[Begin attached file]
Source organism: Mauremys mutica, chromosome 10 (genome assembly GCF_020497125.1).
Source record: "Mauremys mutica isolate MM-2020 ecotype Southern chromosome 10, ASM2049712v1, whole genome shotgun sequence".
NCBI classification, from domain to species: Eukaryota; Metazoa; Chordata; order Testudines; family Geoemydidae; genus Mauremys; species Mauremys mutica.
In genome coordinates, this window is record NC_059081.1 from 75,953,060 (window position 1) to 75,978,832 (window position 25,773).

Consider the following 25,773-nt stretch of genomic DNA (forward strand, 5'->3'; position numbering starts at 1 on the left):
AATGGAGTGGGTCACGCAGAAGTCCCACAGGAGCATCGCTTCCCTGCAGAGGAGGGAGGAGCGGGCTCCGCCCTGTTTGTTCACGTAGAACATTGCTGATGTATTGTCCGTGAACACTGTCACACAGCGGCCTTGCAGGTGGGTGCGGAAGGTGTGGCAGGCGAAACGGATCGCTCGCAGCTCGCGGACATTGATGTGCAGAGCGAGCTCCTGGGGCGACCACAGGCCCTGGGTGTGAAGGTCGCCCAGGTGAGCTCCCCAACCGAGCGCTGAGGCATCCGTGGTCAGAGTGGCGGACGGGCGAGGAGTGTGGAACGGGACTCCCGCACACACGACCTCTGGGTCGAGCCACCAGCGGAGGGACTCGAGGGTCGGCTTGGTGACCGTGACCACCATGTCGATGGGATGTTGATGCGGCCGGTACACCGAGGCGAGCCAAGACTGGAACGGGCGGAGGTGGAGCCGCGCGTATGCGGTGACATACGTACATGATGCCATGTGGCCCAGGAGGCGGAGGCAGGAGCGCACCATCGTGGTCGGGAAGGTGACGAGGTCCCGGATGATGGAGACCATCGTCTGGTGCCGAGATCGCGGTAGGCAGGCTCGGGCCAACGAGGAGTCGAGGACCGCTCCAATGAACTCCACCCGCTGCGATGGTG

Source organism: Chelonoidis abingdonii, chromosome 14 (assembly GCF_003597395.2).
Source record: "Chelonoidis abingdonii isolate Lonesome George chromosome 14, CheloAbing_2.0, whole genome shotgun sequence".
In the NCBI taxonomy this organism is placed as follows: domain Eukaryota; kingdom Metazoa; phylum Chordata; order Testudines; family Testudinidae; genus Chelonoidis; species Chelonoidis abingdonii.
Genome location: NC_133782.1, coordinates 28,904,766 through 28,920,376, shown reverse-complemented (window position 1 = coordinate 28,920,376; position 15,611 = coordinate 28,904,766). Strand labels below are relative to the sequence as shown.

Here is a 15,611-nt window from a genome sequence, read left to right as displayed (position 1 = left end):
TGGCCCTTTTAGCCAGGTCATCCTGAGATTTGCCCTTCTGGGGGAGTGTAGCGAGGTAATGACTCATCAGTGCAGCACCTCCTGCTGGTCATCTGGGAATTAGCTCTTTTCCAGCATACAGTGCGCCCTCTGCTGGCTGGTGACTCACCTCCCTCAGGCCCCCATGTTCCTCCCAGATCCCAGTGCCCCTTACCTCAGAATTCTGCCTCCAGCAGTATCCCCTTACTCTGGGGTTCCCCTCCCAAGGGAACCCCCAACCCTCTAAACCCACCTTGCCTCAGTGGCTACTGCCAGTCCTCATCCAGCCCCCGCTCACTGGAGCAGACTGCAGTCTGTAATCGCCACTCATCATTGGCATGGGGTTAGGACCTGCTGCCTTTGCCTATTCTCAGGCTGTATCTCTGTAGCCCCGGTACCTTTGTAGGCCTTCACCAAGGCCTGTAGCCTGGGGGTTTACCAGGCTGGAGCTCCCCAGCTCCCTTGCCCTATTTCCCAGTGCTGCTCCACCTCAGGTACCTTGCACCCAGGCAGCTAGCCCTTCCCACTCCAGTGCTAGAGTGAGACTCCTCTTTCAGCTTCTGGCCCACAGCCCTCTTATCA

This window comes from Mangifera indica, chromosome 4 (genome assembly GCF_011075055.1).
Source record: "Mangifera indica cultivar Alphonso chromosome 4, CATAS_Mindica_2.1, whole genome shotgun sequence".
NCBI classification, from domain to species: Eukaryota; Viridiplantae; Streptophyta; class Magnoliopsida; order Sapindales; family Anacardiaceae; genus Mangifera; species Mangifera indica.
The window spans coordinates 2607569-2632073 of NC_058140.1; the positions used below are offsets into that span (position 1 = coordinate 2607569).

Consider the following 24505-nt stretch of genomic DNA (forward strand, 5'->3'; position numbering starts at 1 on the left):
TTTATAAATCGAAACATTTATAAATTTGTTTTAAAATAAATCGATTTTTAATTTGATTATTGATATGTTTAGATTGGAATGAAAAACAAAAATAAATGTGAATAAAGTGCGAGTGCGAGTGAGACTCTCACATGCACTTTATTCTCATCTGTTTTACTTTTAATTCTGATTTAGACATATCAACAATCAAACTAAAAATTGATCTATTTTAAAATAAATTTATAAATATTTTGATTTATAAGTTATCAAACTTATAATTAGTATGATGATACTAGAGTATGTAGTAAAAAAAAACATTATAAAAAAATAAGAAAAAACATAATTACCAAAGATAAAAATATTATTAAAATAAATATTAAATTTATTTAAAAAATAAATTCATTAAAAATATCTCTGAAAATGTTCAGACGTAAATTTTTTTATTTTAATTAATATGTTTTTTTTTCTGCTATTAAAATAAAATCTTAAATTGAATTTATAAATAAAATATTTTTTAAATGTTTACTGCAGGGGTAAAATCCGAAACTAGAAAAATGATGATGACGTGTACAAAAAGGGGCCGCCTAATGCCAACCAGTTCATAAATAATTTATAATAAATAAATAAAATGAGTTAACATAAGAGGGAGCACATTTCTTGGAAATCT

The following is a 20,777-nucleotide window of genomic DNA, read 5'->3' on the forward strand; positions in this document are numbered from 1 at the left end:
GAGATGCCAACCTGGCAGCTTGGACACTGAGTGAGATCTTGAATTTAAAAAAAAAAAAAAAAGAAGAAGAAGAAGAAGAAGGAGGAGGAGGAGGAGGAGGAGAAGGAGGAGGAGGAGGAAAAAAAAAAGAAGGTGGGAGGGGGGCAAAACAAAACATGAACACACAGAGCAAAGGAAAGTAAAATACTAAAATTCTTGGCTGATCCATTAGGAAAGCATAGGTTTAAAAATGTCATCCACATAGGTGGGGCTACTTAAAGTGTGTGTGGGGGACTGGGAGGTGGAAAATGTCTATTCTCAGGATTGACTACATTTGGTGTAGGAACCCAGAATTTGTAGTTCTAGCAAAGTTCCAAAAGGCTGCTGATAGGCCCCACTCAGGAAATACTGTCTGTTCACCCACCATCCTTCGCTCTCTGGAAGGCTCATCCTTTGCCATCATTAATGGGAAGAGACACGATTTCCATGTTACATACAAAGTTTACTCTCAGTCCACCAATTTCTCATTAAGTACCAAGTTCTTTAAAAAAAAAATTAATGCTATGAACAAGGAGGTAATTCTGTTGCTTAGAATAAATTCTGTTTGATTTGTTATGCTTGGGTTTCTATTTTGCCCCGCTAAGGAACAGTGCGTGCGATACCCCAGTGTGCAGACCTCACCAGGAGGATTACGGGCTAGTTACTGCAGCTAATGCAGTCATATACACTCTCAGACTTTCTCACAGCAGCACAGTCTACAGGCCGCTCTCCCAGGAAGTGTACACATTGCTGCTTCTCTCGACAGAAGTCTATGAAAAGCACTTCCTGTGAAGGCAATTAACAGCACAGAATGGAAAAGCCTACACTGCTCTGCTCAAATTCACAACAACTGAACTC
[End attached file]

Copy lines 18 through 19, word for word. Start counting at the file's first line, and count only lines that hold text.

TTTATAAATCGAAACATTTATAAATTTGTTTTAAAATAAATCGATTTTTAATTTGATTATTGATATGTTTAGATTGGAATGAAAAACAAAAATAAATGTGAATAAAGTGCGAGTGCGAGTGAGACTCTCACATGCACTTTATTCTCATCTGTTTTACTTTTAATTCTGATTTAGACATATCAACAATCAAACTAAAAATTGATCTATTTTAAAATAAATTTATAAATATTTTGATTTATAAGTTATCAAACTTATAATTAGTATGATGATACTAGAGTATGTAGTAAAAAAAAACATTATAAAAAAATAAGAAAAAACATAATTACCAAAGATAAAAATATTATTAAAATAAATATTAAATTTATTTAAAAAATAAATTCATTAAAAATATCTCTGAAAATGTTCAGACGTAAATTTTTTTATTTTAATTAATATGTTTTTTTTTCTGCTATTAAAATAAAATCTTAAATTGAATTTATAAATAAAATATTTTTTAAATGTTTACTGCAGGGGTAAAATCCGAAACTAGAAAAATGATGATGACGTGTACAAAAAGGGGCCGCCTAATGCCAACCAGTTCATAAATAATTTATAATAAATAAATAAAATGAGTTAACATAAGAGGGAGCACATTTCTTGGAAATCT

The following is a 20,777-nucleotide window of genomic DNA, read 5'->3' on the forward strand; positions in this document are numbered from 1 at the left end: